Marking 10 years since the Ufton Nervet rail crash, people light candles at a memorial service in Berkshire to remember the victims.
A minute's silence was held to pay tribute to the seven people who lost their lives and gave relatives and survivors of the crash a chance to come together to support each other.
A memorial service has been held in Berkshire tonight - to remember the victims of one of the country's worst rail disasters. It's ten years to the day since the 17:35 from London to Plymouth careered off the tracks after it hit a car on a remote level crossing at Ufton Nervet.
A minute's silence was held to pay tribute to the seven people who lost their lives. It also gave relatives and survivors of the crash a chance to come together to support each other.
Ten years on from a level crossing tragedy in Berkshire that claimed seven lives, a rail union is calling for safety measures to be finally brought in. On the evening of November 6 2004, a London toPlymouth First Great Western train collided with a car that had beendeliberately driven on to an automatic half-barrier level crossing at UftonNervet. Seven people were killed including the driver of the car - chef Brian Drysdale, 48, of Reading, Berkshire - and the driver of the train StanleyMartin, 54, from Torquay in Devon. There have been a number of deaths andaccidents at the crossing since the 2004 incident. The latest of them was justlast month when Gary Provins, 60, from Calcot, near Reading, was struck by atrain and killed at the crossing. Police said his death was not being treatedas suspicious.
On the 10th anniversary of the disaster at Ufton Nervet we remember the driver and the members of the public who lost their lives in the tragedy. They will never be forgotten. Ten years onit is almost impossible to believe that the action that needs to be taken tomake this particularly crossing safe has not been implemented and that thedeath toll continues to rise. We continue to press both Network Rail and the local council to take the measures that have been talked about and promised for years to protect both the public and staff alike. There should be no moredelays. Ufton Nervet serves as a constant reminder of the ever-present danger of mixing road with rail and RMT will continue to campaign for the speed-up of the phasing out of level crossings and their replacement with modern solutions that put the safety of both rail staff and the public as an absolute priority. Cost and planning rows should not be the deciding factors when lives are at risk on a daily basis.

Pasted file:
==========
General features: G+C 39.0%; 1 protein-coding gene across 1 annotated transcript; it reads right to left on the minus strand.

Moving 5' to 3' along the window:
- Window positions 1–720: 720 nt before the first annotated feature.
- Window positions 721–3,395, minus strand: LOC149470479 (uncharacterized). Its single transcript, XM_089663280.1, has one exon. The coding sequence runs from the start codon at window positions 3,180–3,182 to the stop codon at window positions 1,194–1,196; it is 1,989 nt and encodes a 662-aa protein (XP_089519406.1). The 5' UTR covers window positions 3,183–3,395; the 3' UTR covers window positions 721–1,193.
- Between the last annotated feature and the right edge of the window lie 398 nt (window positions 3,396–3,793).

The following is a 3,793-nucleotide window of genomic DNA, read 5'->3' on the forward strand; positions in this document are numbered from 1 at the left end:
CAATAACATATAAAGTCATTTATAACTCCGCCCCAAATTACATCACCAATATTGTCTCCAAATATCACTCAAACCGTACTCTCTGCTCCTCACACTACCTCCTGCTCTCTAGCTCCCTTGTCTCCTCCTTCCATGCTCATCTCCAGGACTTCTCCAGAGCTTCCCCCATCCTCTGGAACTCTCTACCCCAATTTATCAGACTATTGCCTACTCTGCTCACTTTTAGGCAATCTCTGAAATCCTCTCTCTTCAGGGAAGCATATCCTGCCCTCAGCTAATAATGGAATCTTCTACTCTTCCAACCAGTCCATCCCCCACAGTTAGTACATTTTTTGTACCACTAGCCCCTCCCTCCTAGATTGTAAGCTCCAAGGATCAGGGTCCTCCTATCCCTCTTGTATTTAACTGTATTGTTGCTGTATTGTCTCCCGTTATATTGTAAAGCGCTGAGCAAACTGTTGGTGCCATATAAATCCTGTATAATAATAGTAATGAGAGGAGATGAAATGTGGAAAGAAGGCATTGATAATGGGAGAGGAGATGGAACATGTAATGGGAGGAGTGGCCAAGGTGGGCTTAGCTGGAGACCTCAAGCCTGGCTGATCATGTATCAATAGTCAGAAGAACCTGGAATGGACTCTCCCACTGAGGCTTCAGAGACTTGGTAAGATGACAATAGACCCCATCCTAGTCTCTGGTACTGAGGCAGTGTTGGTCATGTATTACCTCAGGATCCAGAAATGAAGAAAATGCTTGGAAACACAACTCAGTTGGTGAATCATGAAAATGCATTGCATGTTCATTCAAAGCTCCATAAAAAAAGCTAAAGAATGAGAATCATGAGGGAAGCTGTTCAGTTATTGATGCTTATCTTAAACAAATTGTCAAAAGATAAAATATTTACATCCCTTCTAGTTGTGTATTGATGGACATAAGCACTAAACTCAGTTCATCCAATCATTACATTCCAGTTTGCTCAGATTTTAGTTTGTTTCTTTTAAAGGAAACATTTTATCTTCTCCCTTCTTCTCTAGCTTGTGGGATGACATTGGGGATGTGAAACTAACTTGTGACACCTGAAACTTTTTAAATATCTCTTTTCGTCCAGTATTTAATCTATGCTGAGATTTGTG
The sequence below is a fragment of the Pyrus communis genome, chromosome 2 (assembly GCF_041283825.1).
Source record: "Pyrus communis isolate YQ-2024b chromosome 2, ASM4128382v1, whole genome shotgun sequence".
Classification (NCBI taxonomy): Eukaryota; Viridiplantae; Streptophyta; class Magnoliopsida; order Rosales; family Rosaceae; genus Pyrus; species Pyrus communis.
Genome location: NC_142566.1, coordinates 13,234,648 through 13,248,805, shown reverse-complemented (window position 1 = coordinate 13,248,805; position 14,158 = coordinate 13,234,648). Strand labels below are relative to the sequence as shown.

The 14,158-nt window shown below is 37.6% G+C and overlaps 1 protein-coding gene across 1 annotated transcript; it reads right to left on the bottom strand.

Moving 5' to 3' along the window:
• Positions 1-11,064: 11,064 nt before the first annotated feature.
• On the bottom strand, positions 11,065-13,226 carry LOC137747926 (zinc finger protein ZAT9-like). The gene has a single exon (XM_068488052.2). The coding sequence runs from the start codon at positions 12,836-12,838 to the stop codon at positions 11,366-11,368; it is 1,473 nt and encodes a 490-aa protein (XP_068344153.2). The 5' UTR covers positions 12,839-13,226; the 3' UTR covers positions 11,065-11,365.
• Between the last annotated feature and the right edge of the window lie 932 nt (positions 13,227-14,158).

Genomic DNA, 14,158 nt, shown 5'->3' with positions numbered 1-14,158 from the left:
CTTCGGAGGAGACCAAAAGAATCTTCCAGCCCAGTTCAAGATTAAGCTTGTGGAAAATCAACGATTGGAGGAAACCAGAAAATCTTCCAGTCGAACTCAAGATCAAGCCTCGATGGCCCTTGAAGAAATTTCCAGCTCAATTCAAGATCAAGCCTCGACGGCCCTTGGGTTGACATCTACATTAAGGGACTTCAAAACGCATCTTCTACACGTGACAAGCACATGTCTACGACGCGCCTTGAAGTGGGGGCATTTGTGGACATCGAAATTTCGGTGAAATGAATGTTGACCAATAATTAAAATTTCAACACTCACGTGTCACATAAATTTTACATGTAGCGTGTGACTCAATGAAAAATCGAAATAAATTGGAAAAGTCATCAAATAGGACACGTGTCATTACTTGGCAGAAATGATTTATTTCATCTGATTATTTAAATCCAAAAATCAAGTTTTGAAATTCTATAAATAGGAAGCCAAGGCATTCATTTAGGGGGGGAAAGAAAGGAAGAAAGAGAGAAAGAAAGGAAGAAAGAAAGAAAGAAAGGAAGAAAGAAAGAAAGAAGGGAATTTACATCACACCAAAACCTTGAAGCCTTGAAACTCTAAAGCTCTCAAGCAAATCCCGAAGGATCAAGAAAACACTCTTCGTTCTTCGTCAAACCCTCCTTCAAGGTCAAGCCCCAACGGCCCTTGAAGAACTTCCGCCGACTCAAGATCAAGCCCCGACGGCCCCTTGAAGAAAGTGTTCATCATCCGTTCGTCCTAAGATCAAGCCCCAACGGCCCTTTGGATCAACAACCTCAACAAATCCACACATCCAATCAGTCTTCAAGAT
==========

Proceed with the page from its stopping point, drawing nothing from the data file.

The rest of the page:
A man has been struck and killed at the Ufton Nervet level crossing in Berkshire.
It's the same stretch of track where a train derailed ten years ago when it hit a car, leaving six dead. The route between Reading and Newbury was closed yesterday evening just before seven o'clock.
Network Rail is to shut the Ufton Nervet level crossing where a fatal crash led to seven deaths in November 2004. A bridge will replace it.Read the full story ›
The news that Network Rail wants to close a level crossing where seven people died in a crash has been welcomed by the local community.Read the full story ›
The level crossing at Ufton Nervet in Berkshire where seven people died in a 2004 rail accident is to be closed and replaced with a bridge like this.
It brings to an end a long campaign by local people and those involved in the accident for safety improvements just days before the anniversary of the accident.
Network Rail looked at three options but say the safest is a bridge.
The company will now look to design the new road crossing, negotiate with land owners and find the necessary funding.
Network Rail is to close the level crossing at Ufton Nervet where seven people died in a rail disaster in 2004.Read the full story ›
Network Rail has announced its preferred option for replacing the level crossing in Ufton Nervet where seven people died in an accident in 2004.
The crossing is due to be renewed and the rail firm has studied the feasibility of the three options available including replacing the crossing with a road bridge, an underpass or installing full-barriers. The company's preferred choice is to replace the level crossing with a bridge.